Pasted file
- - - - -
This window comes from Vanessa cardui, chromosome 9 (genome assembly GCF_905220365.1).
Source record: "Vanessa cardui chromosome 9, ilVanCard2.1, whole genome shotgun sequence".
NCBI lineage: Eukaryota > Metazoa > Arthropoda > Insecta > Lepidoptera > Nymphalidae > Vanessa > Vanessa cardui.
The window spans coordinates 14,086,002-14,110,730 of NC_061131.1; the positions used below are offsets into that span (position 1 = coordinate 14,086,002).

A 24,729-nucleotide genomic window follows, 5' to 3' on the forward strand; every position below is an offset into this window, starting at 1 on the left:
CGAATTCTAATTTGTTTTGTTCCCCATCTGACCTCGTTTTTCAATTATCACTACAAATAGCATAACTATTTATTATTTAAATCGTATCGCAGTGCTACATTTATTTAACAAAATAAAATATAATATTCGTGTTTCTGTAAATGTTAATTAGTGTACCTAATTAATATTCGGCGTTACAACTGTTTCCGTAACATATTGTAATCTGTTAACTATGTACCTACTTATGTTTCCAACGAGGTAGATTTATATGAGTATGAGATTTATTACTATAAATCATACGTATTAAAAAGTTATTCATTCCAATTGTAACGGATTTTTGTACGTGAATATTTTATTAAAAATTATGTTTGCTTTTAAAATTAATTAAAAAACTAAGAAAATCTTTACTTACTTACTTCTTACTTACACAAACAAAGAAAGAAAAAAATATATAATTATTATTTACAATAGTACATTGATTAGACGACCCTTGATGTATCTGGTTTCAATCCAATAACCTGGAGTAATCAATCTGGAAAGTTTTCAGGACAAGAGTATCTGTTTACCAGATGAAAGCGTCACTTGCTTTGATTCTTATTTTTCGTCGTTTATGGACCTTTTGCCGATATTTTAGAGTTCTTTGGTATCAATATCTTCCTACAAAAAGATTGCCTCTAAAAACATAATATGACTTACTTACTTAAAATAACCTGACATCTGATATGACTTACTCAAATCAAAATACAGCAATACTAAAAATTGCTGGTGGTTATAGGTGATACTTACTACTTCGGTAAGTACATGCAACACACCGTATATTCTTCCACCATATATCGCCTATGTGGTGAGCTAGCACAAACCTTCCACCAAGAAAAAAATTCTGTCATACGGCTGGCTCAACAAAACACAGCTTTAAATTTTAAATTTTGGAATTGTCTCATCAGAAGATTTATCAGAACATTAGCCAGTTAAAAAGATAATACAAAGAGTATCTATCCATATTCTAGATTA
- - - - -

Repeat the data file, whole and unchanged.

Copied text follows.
This window comes from Vanessa cardui, chromosome 9 (genome assembly GCF_905220365.1).
Source record: "Vanessa cardui chromosome 9, ilVanCard2.1, whole genome shotgun sequence".
NCBI lineage: Eukaryota > Metazoa > Arthropoda > Insecta > Lepidoptera > Nymphalidae > Vanessa > Vanessa cardui.
The window spans coordinates 14,086,002-14,110,730 of NC_061131.1; the positions used below are offsets into that span (position 1 = coordinate 14,086,002).

A 24,729-nucleotide genomic window follows, 5' to 3' on the forward strand; every position below is an offset into this window, starting at 1 on the left:
CGAATTCTAATTTGTTTTGTTCCCCATCTGACCTCGTTTTTCAATTATCACTACAAATAGCATAACTATTTATTATTTAAATCGTATCGCAGTGCTACATTTATTTAACAAAATAAAATATAATATTCGTGTTTCTGTAAATGTTAATTAGTGTACCTAATTAATATTCGGCGTTACAACTGTTTCCGTAACATATTGTAATCTGTTAACTATGTACCTACTTATGTTTCCAACGAGGTAGATTTATATGAGTATGAGATTTATTACTATAAATCATACGTATTAAAAAGTTATTCATTCCAATTGTAACGGATTTTTGTACGTGAATATTTTATTAAAAATTATGTTTGCTTTTAAAATTAATTAAAAAACTAAGAAAATCTTTACTTACTTACTTCTTACTTACACAAACAAAGAAAGAAAAAAATATATAATTATTATTTACAATAGTACATTGATTAGACGACCCTTGATGTATCTGGTTTCAATCCAATAACCTGGAGTAATCAATCTGGAAAGTTTTCAGGACAAGAGTATCTGTTTACCAGATGAAAGCGTCACTTGCTTTGATTCTTATTTTTCGTCGTTTATGGACCTTTTGCCGATATTTTAGAGTTCTTTGGTATCAATATCTTCCTACAAAAAGATTGCCTCTAAAAACATAATATGACTTACTTACTTAAAATAACCTGACATCTGATATGACTTACTCAAATCAAAATACAGCAATACTAAAAATTGCTGGTGGTTATAGGTGATACTTACTACTTCGGTAAGTACATGCAACACACCGTATATTCTTCCACCATATATCGCCTATGTGGTGAGCTAGCACAAACCTTCCACCAAGAAAAAAATTCTGTCATACGGCTGGCTCAACAAAACACAGCTTTAAATTTTAAATTTTGGAATTGTCTCATCAGAAGATTTATCAGAACATTAGCCAGTTAAAAAGATAATACAAAGAGTATCTATCCATATTCTAGATTA